I’m honestly tempted to have this review simply state: what an effin’ blast…but I have too many other things to say.

This is how it’s done people. What a delight this production is. Brought over from Shakespeare’s Globe, Twelfth Night is in rep with Richard III through February. Both productions are being presented in the original Elizabethan style. There is on-stage seating resembling the levels of the Globe, period costumes and corsets, and most noticeably, an all-male cast. And although I haven’t seen Richard yet (review to come in January), I have a hunch that if it’s anything like Twelfth Night, neither is to be missed this Broadway season.

My good friend Courtney was my theatre pal for the evening. Oh! Would you look at that? She also happens to have a kick-ass blog! Anyway, we haven’t stopped talking about the show. The actors are excellent across the board and are a hoot to watch because it’s clear they’re having so much fun. And after sitting through Macbeth a few weeks ago listening to actors who don’t have a handle on the language, what a pleasure it is to hear Shakespeare’s words spoken the way they were meant to be spoken. Every single person up on that stage knows what they are doing, and as a result, every single word is brought to life. The poetry pours out of the lines, and there is a sense of great clarity surrounding each scene. Guys, even Ben Brantley and I agree: “They let the language lead them to the characters. Because they know what they’re saying — and where what they’re saying comes from — we do, too.” If I had to pick from his entire canon, I would say Twelfth Night is my favorite Shakespeare play. I’ve seen three different productions (including Shakespeare in the Park and the Royal Shakespeare Company in Stratford-Upon-Avon), plus the film, and even so, I still heard lines in new ways. I got to discover the comedy and wit of this piece all over again.

And don’t even get me started on Mark Rylance. This man, I mean, I can barely talk about it. Ever since I first laid eyes on his work in the farce Boeing Boeing, for which he won a Tony Award and gave THIS brilliant acceptance speech, I have not missed a show of his in New York. He starred in Le Bête and Jerusalem (for which he won his second Tony), and now he is back for these two Shakespeare plays. I look forward to seeing his Richard in January; in Twelfth, he takes on the beautiful, somber yet sassy Olivia.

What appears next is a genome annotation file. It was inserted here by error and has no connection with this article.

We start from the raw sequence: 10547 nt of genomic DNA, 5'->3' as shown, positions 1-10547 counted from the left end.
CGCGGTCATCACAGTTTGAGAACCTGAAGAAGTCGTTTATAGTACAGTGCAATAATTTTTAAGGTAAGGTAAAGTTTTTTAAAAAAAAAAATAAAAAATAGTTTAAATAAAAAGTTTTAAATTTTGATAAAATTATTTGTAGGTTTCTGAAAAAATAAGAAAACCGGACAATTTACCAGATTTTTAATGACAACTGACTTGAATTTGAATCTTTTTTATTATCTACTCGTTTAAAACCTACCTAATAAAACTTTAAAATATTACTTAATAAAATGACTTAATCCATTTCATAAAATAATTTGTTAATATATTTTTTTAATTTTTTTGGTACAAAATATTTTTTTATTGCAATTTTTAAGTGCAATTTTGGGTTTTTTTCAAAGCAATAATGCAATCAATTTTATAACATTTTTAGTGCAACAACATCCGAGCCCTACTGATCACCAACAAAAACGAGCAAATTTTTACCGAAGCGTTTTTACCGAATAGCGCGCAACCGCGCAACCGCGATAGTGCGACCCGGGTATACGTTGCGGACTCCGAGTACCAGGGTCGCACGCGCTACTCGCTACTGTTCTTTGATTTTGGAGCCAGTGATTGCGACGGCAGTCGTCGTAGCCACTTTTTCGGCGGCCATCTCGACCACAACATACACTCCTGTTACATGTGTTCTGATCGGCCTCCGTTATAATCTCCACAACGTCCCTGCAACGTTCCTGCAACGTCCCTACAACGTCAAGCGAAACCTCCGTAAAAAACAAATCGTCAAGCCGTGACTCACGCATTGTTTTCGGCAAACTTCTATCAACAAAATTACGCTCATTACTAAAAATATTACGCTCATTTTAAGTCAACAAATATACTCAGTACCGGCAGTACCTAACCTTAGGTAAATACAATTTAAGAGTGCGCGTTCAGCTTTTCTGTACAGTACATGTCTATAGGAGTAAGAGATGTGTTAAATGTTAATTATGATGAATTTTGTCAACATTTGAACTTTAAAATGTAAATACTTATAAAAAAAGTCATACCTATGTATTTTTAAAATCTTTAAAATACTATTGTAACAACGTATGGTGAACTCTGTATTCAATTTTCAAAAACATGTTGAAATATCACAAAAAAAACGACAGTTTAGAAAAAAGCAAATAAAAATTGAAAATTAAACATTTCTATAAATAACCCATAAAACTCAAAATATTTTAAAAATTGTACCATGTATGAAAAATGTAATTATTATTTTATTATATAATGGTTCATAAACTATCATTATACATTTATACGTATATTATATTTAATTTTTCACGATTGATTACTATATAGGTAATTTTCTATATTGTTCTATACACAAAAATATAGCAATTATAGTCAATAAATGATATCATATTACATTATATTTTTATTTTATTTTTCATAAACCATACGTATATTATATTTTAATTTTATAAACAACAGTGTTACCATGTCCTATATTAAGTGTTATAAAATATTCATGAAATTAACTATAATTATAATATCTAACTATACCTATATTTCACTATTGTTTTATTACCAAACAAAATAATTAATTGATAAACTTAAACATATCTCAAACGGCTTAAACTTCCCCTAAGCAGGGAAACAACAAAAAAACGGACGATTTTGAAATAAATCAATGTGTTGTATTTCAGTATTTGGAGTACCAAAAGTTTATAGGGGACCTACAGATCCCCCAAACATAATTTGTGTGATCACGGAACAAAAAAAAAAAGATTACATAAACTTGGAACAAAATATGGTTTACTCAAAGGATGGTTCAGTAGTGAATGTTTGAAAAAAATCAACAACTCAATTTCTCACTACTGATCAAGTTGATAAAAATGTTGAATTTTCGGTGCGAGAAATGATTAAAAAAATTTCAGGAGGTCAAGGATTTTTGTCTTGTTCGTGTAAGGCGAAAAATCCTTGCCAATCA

Watching Mark Rylance is the equivalent of taking an acting class (read a great Q&A here). Never have I seen an actor discover on the line more. For you non-theatre folk out there, in Shakespeare, actors are encouraged to discover/have the new thought/get the idea/change tactics as they speak (“on the line”). However, many actors react and then speak when in fact the words are there to help them. Every word that comes out of Rylance’s mouth is a true discovery. It is so clear that you can catch shifts within him from syllable to syllable. Each moment is a surprise for him and therefore us. Okay, okay, I’ll stop gushing now. Go see him.

What more is there to say really? I could bore you with details or recap the story, but I don’t think it’s necessary. What counts is that Courtney and I were equally blown away (along with everyone else I’ve talked to). The direction is effortless and the acting organic. The characters and inner-relationships are incredibly well-developed. And it may have a running time of 2 hours and 50 minutes, but it never feels like it.

Oh, and those of you out there afraid of Shakespeare plays for fear that you won’t understand, this is the one to see. Billy would be proud.


Twelfe Night, Or What You Will
Written by William Shakespeare, Directed by Tim Carroll
Belasco Theatre through February 16th
Photo Credit: Joan Marcus
Pictured: Samuel Barnett and Mark Rylance